The Purpose of Creation and How It Lends to Understanding New Heaven/Earth

When one reads the creation account in Genesis 1, a learned reader who has been schooled in Hebrew will immediately pick up on the architectural language that’s being used. However, to the unlearned reader, I’d only point out the significance of such architectural language. By using such specific terminology as the author does in Genesis 1, we’re left with the impression that God is making an edifice suited for Himself to dwell in. This was what the gods did in the ancient world when they fashioned temples. The sole purpose of temples was for the deity to rest in rather than as a place for worshippers to gather—though it served that function as well. One of the final acts of making a temple was to adorn it with images of the deity, and in this account, the image of God is adam (human). An ancient near-eastern understanding of the image was that it did the work of the deity and embodied the god’s qualities. We, as the progeny of Adam, still exist in God’s image as it were, but we are shattered images—broken and bruised by sin, but now, we can be remade in the image of Christ. 

Temples in the ancient world were very much connected to the cosmos. That’s to say that the temple resembled the intricacies of the world. Hear the words of Josephus who wrote of the Jerusalem temple, “Every one of these objects [in the architecture of the temple] is intended to recall and represent the universe” (Jewish War 3.7.7). Usually, gardens adjoined temples, so when we read about the Garden of Eden, we are reading about something that people could have easily identified within their nearby vicinity. Because temples were viewed as sacred spaces, this creation of the world communicated that God’s world was a sacred space where He dwelt with His image-bearers. At the conclusion of God creating the world, we read that He rested. This was the purpose of temples: a place of divine rest for the deity. Is it to say that God needed to rest? No. The rest was more or less on the heels of resolving a calamity or upon stability being achieved. Since God had just completed creating the world, stability was achieved. Therefore, He took His rest (cf. Ps. 132:7–8, 13–14). 

Anytime a temple was defiled, however, the deity departed from it until it was once again cleansed (cf. Ezek. 8:6; 10:18–19; Ps. 78:58–60), so when sin polluted the earth, God casts man out of the Garden and has the tree of life guarded by cherubim (Gen. 3:22–24). Heaven and earth are no longer joined but separate up to a point. This isn’t the totality of the separation, however. God still walked with man, though, because even after such we see the two in one another’s presence: God distinguished offerings between Cain and Abel (Gen. 4:3–16); Enoch walked with God (Gen. 5:24); Noah walked with God (Gen. 6:9). However, as time went on God destroyed (cleansed) the earth by flood, though the earth itself remained, and earth became its own realm and heaven separate from it.

For this they willfully forget: that by the word of God the heavens were of old, and the earth standing out of water and in the water, but which the world that then existed perished, being flooded with water. But the heavens and the earth which are now preserved by the same word, are reserved for fire until the day of judgment and perdition of ungodly men. (2 Peter 3:5–7)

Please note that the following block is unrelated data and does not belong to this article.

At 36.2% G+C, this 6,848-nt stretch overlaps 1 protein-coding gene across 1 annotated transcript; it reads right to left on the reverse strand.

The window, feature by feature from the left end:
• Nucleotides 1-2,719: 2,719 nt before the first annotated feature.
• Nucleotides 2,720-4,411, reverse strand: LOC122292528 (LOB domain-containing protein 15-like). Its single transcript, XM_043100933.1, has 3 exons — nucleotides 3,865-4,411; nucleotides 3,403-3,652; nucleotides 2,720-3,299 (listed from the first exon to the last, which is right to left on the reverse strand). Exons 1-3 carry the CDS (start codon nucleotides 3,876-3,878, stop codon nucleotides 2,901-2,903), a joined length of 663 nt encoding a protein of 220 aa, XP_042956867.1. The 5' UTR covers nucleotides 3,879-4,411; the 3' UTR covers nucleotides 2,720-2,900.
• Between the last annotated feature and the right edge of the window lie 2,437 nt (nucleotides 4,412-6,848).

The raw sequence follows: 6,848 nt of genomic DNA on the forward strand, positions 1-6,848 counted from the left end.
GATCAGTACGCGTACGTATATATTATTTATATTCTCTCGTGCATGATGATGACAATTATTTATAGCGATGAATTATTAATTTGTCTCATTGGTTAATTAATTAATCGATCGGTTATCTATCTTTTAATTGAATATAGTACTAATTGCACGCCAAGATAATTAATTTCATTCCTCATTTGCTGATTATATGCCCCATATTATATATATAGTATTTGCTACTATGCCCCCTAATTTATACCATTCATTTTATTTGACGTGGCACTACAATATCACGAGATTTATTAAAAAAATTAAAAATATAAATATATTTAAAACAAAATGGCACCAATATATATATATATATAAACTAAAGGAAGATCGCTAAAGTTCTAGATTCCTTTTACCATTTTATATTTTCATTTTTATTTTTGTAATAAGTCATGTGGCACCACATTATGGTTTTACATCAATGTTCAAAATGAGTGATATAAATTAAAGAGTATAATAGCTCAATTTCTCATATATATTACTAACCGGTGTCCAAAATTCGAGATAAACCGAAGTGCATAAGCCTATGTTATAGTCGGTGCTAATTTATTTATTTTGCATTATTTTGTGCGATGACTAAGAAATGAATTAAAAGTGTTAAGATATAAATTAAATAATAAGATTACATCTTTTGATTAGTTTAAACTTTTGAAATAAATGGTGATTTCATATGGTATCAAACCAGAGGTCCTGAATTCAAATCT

After the flood, we read about the first-ever mention of an altar (Gen. 8:20). Just because this is the first mention of an altar doesn’t at all mean that sacrifice hadn’t taken place before, because God made garments from animal skins to clothe Adam and Eve and hide their shame (Gen. 3:21). Also, Abel brought offerings of animal fat to God (Gen. 4:4). What’s different here is that whereas Abel brought his offering to God, Noah presents an offering on an altar to God instead of in person. The close communion of humanity with God was cut off after the flood. Heaven and earth are not one any longer, but separate realities. God comes down to earth when it suits Him (Gen. 11:5), but otherwise, He remains in heaven separate from humanity and our corruption. 

Something very much removed from our twenty-first-century lenses is the significance of what’s taking place in Genesis 1. Many who read it today do so to determine whether or not the earth was created in seven literal days. This kind of reading removes the original meaning from the text itself because this is not so much the concern that Moses had when he authored this account. 

Some Christians approach the text of Genesis as if it has modern science embedded in it or it dictates what modern science should look like. This approach to the text of Genesis 1 is called “concordism,” as it seeks to give a modern scientific explanation for the details in the text. This represents one attempt to “translate” the culture and text for the modern reader. The problem is, we cannot translate their cosmology to our cosmology, nor should we. If we accept Genesis 1 as ancient cosmology, then we need to interpret it as ancient cosmology rather than translate it into modern cosmology. If we try to turn it into modern cosmology, we are making the text say something that it never said. 

What Moses was writing, and what ancient hearers and readers would have understood as taking place was that God was creating a temple. When the new heavens and new earth are created, they will be one and not separate because Jesus has dealt the death-blow to sin and futility. Because we understand God’s original purpose behind creation, we can appreciate what He intends with the new creation. 

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